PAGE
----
17 November 2006

39

Evidence 1944-1994 by Richard Avedon (4.5/5)

I think his headshot of Ezra Pound is my favorite. I'm not sure why: his eyes are squinted shut, the frame feels tight, a composition it's not likely I'd ever shoot, and yet it appeals to me. Or the two-shot of models in a cafe in Paris in 1948. It seems casual, a snapshot of friends chatting over a smoke, but to know Avedon's work is to realize his photos are meticulously designed. So cool. And so many shots I'd be proud, nay ecstatic, to say I had done... but landscape and architecture seem to be where my brain is fixed: that which is there as opposed to that which is conscientiously designed and/or fabricated.

The book is a compilation of 50 years worth of studio, exhibition, and fashion photography by Richard Avedon. With pages measuring 11"x14", one gets a nice view of the reproductions. Two essays, one by Jane Livingston and the other by Adam Gopnik, make up the text of the book. Livingston's essay "The Art of Richard Avedon" accompanies the photographs, revealing context and background information about the subjects of photos and Avedon's life and work of the time. Many quotes from Avedon regarding his work are also included as well as commentary on how various photos and exhibitions (and his presentation) were received by the public and art critics. The book is laid out very well in terms of matching up the text to the photos discussed. Most often, they exist within the same two-page spread.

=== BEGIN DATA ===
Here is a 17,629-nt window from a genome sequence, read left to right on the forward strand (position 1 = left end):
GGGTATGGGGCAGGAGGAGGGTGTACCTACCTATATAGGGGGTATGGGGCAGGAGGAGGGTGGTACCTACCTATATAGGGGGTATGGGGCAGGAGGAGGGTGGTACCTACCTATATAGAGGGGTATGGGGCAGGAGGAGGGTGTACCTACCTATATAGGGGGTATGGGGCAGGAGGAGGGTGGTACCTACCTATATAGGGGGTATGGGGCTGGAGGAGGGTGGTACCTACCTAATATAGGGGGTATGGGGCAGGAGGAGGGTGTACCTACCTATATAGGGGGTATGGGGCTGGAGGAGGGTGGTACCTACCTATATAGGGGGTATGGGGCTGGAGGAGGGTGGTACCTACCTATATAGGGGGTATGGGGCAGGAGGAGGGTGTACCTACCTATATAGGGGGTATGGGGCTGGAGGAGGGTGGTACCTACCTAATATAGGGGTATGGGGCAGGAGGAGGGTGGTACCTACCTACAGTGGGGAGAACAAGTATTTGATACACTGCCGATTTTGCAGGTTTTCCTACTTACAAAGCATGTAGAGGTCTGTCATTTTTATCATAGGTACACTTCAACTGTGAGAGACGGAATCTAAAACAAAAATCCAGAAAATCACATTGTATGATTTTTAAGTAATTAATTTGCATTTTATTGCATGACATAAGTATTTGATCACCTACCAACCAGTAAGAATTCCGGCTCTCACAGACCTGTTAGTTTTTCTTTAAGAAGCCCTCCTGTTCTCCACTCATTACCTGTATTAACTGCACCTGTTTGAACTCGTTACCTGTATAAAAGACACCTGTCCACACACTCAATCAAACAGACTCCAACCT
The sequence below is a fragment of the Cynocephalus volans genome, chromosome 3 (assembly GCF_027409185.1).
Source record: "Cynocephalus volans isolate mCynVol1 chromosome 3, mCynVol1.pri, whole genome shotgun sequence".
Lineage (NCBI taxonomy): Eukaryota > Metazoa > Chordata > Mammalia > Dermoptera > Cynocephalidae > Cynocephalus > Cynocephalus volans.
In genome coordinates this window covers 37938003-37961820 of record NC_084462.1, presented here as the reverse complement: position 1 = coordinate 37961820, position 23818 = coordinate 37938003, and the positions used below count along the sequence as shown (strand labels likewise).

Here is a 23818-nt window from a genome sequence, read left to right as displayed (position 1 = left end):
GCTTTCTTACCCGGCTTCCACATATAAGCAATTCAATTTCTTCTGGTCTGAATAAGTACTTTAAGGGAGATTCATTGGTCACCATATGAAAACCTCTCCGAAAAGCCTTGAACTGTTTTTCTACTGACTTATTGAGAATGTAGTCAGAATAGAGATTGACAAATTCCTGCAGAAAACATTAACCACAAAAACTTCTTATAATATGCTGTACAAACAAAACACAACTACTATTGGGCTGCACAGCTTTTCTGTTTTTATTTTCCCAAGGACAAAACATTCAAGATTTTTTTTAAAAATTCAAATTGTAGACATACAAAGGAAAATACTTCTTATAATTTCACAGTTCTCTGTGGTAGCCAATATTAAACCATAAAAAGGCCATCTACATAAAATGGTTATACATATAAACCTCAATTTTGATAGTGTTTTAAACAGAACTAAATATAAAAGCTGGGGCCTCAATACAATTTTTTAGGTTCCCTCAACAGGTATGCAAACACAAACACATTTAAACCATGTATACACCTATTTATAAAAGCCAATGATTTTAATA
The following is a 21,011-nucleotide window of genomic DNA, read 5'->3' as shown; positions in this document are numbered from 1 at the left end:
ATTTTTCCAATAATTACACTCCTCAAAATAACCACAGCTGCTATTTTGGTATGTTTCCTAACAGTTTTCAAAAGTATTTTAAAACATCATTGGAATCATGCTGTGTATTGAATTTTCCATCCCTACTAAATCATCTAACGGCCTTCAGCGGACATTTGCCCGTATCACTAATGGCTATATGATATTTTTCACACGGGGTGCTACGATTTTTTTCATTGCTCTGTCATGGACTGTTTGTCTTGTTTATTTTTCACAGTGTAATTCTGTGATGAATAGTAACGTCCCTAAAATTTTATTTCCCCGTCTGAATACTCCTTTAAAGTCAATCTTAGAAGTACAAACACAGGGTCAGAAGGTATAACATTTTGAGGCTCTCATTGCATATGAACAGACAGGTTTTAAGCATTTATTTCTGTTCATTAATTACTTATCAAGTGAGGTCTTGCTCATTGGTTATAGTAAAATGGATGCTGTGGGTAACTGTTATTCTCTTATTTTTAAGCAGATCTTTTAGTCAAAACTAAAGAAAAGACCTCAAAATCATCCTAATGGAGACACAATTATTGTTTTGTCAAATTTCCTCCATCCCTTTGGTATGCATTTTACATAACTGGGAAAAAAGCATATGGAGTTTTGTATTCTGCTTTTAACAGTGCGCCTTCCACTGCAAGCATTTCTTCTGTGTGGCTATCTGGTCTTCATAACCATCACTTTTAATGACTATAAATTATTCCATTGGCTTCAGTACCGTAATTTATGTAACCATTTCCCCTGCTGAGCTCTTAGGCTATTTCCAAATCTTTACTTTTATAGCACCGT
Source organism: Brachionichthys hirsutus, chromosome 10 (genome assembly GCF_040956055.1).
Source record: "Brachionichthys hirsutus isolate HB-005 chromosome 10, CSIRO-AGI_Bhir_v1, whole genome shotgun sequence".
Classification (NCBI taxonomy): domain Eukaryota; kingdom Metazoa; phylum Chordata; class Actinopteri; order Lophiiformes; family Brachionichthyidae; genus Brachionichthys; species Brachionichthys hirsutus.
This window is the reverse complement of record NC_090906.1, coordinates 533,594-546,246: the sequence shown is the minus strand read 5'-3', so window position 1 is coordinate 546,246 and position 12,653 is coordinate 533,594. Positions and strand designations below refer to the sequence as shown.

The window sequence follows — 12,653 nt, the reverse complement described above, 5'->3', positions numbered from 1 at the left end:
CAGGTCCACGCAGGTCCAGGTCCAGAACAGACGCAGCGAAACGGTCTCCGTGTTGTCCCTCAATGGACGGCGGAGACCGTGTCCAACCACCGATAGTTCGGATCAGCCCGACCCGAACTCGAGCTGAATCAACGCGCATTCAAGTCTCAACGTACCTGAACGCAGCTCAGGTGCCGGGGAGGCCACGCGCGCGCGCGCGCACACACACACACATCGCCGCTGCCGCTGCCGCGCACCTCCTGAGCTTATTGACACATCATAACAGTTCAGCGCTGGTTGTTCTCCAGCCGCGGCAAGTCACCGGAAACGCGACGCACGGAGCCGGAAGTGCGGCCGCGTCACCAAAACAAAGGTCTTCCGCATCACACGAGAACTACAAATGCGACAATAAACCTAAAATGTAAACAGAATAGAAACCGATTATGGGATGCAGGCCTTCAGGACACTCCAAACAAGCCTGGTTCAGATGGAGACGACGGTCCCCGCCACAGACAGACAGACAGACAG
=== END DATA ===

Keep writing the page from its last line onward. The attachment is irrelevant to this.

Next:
Gopnik's essay "The Light Writer" is a bit of an oddity. It exists by itself with no photographic accompaniment and alternates mostly between a discussion of Avedon's book An Autobiography and a story about an afternoon with Avedon in New York City told in the 3rd person with details that could not be believed unless Gopnik was the friend accompanying Avedon on that excursion. The essay feels like it belongs in An Autobiography rather than here. (I probably would have given this book 5/5 if this essay were absent.)

Following the second essay is a photographic timeline coupling events from Avedon's life with exhibition pieces from the same time periods. A list of solo exhibitions, and an extensive bibliography split into books by Avedon and books about him are also included. A picture index completes the book. Even if you're not interested in the text, the book is a nice scale for perusing over 600 photographs.

One year ago at TTaT: Just wait five minutes, It's just my nature
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